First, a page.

by Thomas Trépanier
The U.S. Digital Dollar is coming! It won’t be arriving tomorrow, however, and that’s a good thing. Before the United States launches its own Central Bank Digital Currency (CBDC), patience must prevail over rushing to market. As the Federal Reserve takes time to survey the global CBDC landscape, we see the dollar’s particular importance in a fresh new light. Bringing a CBDC online is a challenge for any nation—doing it for the U.S. dollar will be even harder due to its status as the world’s reserve currency. The timeline on moving forward with this complex undertaking seemed to shrink, however, when the Digital Dollar Foundation, a not-for-profit organization advocating for public discussion about a United States CBDC, teamed up with Accenture.
Together, they’ve published a white paper, the Digital Dollar Project, that lays out proposals for a U.S. CBDC. This 50-page document offers a deep dive into the U.S. CBDC’s potential structure and notes the special place that it would have in shaping—or reshaping—international economics. The paper portrays tantalizing digital dollar benefits, including:
- Improvements in time and cost efficiencies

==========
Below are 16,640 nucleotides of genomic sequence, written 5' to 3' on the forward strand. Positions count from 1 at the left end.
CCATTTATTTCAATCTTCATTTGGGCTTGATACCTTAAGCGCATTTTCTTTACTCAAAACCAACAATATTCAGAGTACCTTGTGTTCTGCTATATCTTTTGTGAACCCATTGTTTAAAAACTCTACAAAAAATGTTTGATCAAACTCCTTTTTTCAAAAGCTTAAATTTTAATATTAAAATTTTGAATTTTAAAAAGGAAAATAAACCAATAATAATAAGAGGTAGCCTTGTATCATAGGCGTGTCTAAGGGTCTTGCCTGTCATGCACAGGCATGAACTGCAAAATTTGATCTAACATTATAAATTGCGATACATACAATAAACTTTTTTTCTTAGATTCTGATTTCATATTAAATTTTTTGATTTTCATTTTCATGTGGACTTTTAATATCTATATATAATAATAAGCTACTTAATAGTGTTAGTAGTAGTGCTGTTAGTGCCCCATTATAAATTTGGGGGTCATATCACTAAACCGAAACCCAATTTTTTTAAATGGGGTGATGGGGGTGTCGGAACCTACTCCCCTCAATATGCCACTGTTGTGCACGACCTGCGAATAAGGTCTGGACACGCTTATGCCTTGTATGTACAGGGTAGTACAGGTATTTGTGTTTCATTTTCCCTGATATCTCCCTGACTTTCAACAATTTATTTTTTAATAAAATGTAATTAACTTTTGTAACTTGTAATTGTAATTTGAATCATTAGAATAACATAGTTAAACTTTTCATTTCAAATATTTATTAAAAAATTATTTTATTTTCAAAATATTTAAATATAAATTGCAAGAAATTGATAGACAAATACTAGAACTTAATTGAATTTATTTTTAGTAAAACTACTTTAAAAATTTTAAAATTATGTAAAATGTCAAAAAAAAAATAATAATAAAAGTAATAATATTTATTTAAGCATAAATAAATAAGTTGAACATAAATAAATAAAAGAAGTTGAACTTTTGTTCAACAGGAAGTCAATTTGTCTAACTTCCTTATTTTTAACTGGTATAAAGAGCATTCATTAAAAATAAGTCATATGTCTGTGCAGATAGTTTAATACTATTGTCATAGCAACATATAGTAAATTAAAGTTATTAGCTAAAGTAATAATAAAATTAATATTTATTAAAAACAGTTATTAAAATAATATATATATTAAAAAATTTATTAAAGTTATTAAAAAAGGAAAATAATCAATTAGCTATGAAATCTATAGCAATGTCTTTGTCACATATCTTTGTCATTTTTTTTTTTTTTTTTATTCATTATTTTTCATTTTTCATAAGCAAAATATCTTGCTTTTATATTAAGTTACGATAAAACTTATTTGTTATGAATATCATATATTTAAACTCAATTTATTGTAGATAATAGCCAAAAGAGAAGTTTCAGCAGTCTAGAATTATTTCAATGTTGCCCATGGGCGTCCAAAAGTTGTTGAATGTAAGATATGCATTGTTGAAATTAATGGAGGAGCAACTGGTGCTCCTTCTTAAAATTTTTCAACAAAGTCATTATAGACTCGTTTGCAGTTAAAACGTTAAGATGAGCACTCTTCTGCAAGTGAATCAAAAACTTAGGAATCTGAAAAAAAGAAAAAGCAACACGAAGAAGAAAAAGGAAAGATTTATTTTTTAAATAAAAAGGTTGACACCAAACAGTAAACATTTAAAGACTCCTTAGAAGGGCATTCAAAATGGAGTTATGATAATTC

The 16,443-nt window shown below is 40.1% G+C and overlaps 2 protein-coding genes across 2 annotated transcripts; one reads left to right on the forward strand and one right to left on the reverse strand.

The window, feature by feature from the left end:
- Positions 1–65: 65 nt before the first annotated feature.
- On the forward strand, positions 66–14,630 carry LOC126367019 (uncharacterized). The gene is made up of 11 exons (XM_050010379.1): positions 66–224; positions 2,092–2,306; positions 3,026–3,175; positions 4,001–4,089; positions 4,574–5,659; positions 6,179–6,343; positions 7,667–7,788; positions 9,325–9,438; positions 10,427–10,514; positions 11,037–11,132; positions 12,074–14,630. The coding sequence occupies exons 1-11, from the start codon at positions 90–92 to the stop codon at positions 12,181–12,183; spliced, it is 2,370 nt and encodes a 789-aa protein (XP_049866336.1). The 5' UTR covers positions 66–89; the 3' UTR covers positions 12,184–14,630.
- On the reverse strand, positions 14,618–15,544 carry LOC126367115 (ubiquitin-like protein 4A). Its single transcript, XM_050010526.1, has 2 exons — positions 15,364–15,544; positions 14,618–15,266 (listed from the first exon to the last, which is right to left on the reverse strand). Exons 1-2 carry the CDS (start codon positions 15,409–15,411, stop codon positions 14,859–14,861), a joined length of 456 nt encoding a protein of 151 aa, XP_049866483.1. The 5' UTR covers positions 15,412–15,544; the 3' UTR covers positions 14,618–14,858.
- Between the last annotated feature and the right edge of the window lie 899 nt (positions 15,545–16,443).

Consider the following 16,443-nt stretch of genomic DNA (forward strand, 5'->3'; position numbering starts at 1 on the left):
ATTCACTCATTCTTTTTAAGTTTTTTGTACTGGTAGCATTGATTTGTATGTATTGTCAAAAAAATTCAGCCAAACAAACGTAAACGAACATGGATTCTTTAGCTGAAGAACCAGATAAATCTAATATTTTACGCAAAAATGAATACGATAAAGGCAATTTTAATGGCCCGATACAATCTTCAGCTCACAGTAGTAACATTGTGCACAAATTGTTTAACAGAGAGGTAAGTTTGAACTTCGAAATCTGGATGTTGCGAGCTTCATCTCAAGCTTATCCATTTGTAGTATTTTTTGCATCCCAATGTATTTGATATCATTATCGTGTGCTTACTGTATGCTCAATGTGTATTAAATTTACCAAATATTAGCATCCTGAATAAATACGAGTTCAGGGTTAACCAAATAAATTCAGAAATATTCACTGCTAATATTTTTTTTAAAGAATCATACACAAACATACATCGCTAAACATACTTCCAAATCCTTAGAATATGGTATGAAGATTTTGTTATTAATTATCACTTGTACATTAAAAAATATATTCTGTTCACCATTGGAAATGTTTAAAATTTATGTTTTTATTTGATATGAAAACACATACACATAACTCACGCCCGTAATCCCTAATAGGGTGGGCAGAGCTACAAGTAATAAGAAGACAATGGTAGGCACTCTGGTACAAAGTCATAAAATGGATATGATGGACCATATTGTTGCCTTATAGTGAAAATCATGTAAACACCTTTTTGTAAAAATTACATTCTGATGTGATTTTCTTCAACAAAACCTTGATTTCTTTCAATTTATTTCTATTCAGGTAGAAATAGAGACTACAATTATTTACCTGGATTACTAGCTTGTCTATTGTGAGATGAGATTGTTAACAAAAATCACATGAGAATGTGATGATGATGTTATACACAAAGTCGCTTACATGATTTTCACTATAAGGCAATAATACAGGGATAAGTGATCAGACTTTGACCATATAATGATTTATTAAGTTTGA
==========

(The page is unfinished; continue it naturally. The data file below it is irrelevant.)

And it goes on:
- Broader central bank money and payment accessibility
- Easing the overall transition to cashless
- Supporting USD’s world reserve currency status
For many of the white paper’s readers, the takeaway was that a US CBDC must come online ASAP. The arguments to launch are compelling, but there are ample reasons that many others—the Fed among them—are saying, “Not so fast.”
Roxe: Providing a CBDC Assist
On August 13, Dr. Lael Brainard, a member of the Board of Governors of the Federal Reserve System, addressed the Federal Reserve Bank of San Francisco with a speech, “An Update on Digital Currencies.” She notes early in her talk, “The COVID-19 crisis is a dramatic reminder of the importance of a resilient and trusted payments infrastructure that is accessible to all Americans.”
Nonetheless, Dr. Brainard indicated that the Fed doesn’t intend to rush a digital dollar. Throughout, she stresses the Fed’s “experimental” nature in areas like blockchain. “The Federal Reserve is active in conducting research and experimentation related to distributed ledger technologies (DLT) and the potential use cases for digital currencies,” she says.
Dr. Brainard points out that a CBDC-enabled global economy becomes even more interconnected, for better or worse. “Since financial and payments systems share extensive cross-border linkages,” she says, “a poorly designed CBDC issued in one jurisdiction could create financial stability issues in another jurisdiction.”
Here’s where Apifiny’s Roxe Global Instant Settlement Network (Roxe) comes in. Roxe was designed to improve international remittance, which has been rendered slow and unreliable by the steady fragmentation of banks and national financial systems. Roxe is the solution, connecting these scattered entities with a global instant settlement network built on a lightning-fast blockchain.